The Korean War endures to the origins of the collapse of the Japanese Empire in the World War II in 1945 as Korea annexed to Japan since 1910. Thus Korea split into two while the north was invaded by the Soviet Union and the south by the United States. When, in 1947, with the request of the United Nations, before segregation, it has affirmed that the elections should be held with the observance of the UN officials. As, the Soviet Union didn’t let upon the UN observers, they were remained distinct states. On the 25 June 1950 resolution, with the absence of USSR, it was claimed that North Korea had threatened the world peace by sending troops to South Korea and called upon withdrawing to the 38th Parallel.
When the Japanese were finally finished, 300,000 innocent Nanjing citizens had been murdered. He then talks about how the Nanjing Massacre doesn’t make the memorial they have right. He claims that Nanjing Massacre Memorial Hall will make any Japanese person who went their feel extreme guilt for what their people did. My thought on this memorial was there was no way around having Japanese people feel guilt because it was such a horrific event. Anyway, he then praises the Hiroshima Peace Memorial Park, because in the same case of extreme massacre.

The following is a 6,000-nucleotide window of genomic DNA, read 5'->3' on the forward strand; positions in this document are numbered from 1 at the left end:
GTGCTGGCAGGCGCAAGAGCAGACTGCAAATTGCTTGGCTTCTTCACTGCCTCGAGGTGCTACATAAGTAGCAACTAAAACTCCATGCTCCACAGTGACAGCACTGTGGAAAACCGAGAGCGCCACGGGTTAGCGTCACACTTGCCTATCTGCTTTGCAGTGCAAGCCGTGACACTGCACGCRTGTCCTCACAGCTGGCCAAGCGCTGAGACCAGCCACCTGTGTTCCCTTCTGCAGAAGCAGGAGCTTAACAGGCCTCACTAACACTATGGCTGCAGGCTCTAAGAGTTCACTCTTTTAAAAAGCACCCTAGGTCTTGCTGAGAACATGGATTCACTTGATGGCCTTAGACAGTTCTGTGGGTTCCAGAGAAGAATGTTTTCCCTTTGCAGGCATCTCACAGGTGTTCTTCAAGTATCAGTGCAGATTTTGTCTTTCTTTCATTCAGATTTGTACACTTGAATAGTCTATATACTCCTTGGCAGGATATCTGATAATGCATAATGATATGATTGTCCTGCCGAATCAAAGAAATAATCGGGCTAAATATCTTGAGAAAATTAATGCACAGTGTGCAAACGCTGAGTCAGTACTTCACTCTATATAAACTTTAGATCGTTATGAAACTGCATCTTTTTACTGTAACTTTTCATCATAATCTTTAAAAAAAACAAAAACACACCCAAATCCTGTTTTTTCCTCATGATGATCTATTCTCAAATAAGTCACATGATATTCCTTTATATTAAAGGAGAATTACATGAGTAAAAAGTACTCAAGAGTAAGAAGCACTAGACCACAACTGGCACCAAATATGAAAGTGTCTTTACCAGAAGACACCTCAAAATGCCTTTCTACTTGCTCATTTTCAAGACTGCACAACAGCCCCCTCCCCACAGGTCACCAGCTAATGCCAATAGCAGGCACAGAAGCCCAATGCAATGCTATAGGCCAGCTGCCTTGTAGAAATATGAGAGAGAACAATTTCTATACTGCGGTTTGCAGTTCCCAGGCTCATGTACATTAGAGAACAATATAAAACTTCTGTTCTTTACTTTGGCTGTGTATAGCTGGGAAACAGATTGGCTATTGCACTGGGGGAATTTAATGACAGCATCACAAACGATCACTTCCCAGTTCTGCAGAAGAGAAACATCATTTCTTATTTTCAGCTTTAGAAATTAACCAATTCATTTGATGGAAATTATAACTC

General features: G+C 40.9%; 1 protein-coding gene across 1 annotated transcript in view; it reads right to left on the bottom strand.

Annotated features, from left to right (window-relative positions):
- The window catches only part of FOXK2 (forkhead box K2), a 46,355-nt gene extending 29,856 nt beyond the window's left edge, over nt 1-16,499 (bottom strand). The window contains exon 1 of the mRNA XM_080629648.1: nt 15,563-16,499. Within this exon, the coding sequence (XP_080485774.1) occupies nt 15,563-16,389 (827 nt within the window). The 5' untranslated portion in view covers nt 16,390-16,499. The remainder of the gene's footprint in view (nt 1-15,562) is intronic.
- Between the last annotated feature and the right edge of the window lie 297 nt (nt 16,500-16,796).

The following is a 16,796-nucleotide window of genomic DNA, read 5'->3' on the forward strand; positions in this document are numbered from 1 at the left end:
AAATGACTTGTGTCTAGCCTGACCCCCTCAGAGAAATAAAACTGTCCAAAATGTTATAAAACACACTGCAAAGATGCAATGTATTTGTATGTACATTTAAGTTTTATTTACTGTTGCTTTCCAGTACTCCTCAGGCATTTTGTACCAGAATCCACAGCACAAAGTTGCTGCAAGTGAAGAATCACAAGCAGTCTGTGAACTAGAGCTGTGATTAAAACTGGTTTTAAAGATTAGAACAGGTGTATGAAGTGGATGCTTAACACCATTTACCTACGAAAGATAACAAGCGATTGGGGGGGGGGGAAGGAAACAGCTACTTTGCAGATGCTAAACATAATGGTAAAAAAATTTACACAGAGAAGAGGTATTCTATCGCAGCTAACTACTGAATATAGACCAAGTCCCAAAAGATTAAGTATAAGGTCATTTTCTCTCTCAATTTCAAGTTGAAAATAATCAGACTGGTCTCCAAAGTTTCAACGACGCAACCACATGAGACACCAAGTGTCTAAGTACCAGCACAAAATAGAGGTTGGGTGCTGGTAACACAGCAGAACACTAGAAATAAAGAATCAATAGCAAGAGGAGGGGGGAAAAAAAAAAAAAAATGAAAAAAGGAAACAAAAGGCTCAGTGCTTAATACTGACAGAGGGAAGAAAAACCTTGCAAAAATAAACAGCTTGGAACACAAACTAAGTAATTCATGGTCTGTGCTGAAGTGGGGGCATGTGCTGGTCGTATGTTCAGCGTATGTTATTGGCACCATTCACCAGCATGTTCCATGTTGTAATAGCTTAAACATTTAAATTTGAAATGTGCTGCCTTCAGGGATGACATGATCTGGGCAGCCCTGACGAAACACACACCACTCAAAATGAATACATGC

They would take twins, some as young as five years old,and killed them after their experimentation and their bodies were dissected. Doctors in the death camps would drop chemicals into the child’s eyes to see if they would change color, (“Holocaust-Medical Experiments). More experiments that were done to twins would be when they sewed them together,to make Siamese twins, but their hands would get infected, and they were later gassed. The would perform surgeries without anesthesia. The holocaust caused a lot of trauma, for many people and races, and is still affecting people and their families today.
Non-Jewish Deaths in World War II All though many people believe that the Jewish were just about the only victims in the Holocaust, they don’t realize that all the victims as a whole, almost triple the Jewish amount of deaths. This is important because for those who lost their lives should never be forgotten. Many non-Jewish deaths took place in World War II because of their homeland, purely difference of race, bombings on Japan, and because they’re soldiers. Most victims lives were taken in Europe and West Asia. Many more religions, races, nations, and politically positioned people died in the World War II, who weren’t Jewish.
The plague caused many to question their religious outlook, the lack of knowledge caused false cures to develop and affected the interactions throughout Europe. Throughout the Black Plague, the religious standpoint of the population changed, for some, it was a change that came drastically. Throughout the chaos of the plague, many started to question their religious beliefs. Many believed it was a punishment sent down by God directed towards the unfaithful and their wrongdoings. An eruption of religious violence and a period of persecution towards the Jews occurred because they were not Christian.